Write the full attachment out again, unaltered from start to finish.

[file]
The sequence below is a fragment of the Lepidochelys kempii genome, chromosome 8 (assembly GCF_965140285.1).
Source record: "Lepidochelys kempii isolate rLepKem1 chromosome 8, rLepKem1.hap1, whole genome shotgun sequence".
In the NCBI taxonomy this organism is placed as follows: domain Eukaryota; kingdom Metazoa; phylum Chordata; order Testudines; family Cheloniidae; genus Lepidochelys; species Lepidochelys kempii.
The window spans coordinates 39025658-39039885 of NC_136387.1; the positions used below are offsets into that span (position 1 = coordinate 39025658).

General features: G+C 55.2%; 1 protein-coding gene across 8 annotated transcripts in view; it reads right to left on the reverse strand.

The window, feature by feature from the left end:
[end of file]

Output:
The sequence below is a fragment of the Lepidochelys kempii genome, chromosome 8 (assembly GCF_965140285.1).
Source record: "Lepidochelys kempii isolate rLepKem1 chromosome 8, rLepKem1.hap1, whole genome shotgun sequence".
In the NCBI taxonomy this organism is placed as follows: domain Eukaryota; kingdom Metazoa; phylum Chordata; order Testudines; family Cheloniidae; genus Lepidochelys; species Lepidochelys kempii.
The window spans coordinates 39025658-39039885 of NC_136387.1; the positions used below are offsets into that span (position 1 = coordinate 39025658).

General features: G+C 55.2%; 1 protein-coding gene across 8 annotated transcripts in view; it reads right to left on the reverse strand.

The window, feature by feature from the left end: